Quote by Robbgnarly
Is the tuner set to 440Hz


My thoughts exactly.
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#8
Quote by RyanMW2010


I suppose it's possible that I could be fretting too hard when playing, but I've been playing 20 years and haven't always had this issue.


Very likely this. If this guitar has higher frets than what you're used to, you may be trying to pull the strings down to the fretboard (which is, of course, not necessary).
#9
Quote by Robbgnarly
Is the tuner set to 440Hz


it's the TC polytune and I'm assuming they come at 440hz out of the box, but maybe not? How do I check this?
#10
Quote by dspellman
Very likely this. If this guitar has higher frets than what you're used to, you may be trying to pull the strings down to the fretboard (which is, of course, not necessary).


Hmm. I don't think the american standard strat's frets are particularly high but it's possible my hands have gotten stronger from practice and I'm using the same fretting pressure as before....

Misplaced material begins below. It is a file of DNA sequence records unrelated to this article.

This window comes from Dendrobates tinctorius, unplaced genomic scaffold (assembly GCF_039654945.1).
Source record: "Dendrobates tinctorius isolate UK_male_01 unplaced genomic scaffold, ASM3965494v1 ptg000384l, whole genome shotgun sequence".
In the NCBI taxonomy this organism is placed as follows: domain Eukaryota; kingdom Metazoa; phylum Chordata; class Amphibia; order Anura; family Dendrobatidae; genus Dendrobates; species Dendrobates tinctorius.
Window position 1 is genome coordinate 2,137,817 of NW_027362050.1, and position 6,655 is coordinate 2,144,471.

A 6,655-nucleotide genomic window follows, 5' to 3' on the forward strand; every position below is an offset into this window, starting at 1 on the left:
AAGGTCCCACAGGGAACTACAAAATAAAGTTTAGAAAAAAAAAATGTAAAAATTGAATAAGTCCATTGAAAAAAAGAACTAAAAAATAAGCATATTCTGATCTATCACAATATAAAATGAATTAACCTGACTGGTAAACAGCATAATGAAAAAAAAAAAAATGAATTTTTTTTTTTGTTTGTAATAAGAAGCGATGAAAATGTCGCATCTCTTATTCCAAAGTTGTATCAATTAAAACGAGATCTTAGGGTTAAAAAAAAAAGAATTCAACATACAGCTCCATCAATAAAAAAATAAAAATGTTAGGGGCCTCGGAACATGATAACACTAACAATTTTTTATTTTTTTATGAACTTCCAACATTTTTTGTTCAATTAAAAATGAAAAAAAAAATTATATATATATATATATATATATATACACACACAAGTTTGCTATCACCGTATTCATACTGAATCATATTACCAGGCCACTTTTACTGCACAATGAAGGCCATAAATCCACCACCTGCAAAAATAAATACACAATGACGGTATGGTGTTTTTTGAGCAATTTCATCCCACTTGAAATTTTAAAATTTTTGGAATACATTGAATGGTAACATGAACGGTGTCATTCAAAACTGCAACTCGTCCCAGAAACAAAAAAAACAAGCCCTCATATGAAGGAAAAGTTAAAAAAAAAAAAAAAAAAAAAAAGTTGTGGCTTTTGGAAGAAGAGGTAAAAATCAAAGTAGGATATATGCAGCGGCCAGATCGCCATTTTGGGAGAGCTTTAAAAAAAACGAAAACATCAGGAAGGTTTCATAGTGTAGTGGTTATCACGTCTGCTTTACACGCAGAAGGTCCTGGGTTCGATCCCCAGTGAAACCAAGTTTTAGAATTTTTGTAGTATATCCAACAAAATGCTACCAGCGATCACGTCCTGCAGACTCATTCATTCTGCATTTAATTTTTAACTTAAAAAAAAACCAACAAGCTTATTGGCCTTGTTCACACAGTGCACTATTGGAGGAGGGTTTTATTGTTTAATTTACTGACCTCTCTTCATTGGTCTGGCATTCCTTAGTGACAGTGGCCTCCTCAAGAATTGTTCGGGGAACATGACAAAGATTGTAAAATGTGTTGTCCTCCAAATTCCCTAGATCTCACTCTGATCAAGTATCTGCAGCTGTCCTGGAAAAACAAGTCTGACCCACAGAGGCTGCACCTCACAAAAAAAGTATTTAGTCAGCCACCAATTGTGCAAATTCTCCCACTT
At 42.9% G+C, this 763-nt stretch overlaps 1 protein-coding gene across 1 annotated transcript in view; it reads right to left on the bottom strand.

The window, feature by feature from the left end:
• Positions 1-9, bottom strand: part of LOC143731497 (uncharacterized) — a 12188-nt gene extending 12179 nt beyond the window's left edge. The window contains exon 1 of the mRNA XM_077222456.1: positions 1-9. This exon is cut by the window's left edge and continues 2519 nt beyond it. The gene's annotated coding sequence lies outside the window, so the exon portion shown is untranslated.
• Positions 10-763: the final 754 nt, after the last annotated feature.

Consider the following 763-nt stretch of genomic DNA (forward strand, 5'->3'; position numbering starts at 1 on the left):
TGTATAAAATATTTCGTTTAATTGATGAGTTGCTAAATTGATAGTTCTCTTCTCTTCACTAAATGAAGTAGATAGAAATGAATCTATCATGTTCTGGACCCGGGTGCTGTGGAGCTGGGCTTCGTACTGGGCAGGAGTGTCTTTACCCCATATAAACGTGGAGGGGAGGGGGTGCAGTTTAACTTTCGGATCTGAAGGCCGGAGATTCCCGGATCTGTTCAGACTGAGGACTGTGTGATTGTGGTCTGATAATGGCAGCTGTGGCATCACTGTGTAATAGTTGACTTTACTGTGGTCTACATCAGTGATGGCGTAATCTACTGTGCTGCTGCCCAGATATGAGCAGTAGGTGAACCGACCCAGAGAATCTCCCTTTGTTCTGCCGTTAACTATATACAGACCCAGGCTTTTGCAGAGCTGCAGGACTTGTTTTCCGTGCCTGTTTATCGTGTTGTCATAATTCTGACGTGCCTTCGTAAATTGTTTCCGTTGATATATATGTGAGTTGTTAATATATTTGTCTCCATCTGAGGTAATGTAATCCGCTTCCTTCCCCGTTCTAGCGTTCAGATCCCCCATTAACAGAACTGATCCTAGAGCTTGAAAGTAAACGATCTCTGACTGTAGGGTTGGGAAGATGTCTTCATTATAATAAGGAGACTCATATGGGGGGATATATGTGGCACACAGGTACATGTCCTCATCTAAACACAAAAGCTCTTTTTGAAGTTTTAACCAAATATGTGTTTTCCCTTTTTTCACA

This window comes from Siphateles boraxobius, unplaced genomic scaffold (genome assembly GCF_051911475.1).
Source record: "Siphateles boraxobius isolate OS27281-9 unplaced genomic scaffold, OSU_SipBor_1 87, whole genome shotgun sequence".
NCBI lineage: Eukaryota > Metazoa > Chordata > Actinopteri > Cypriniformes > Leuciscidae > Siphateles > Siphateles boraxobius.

#11
To follow up on what Dspellman said, if your nut is cut too high you can have your guitar perfectly in tune, and as soon as you hit an A chord it sounds whacky. Thats because you're actually stretching the strings out of tune by fretting them. Tuning it and then checking the tuning while lightly fretting the A on your G string, then check again with a little more pressure fretting. That's one of the most common tuning problems I see.
#12
Quote by stormin1155
To follow up on what Dspellman said, if your nut is cut too high you can have your guitar perfectly in tune, and as soon as you hit an A chord it sounds whacky. Thats because you're actually stretching the strings out of tune by fretting them. Tuning it and then checking the tuning while lightly fretting the A on your G string, then check again with a little more pressure fretting. That's one of the most common tuning problems I see.



yepppp, this is an issue. How is this resolved? Do I need to order a new nut? I'm left handed..
#13
Quote by RyanMW2010
yepppp, this is an issue. How is this resolved? Do I need to order a new nut? I'm left handed..


Before you mod anything then check it's is this. Fret some notes and check with your tuner - make sure it is on 440Hz (this may well be the issue IMHO).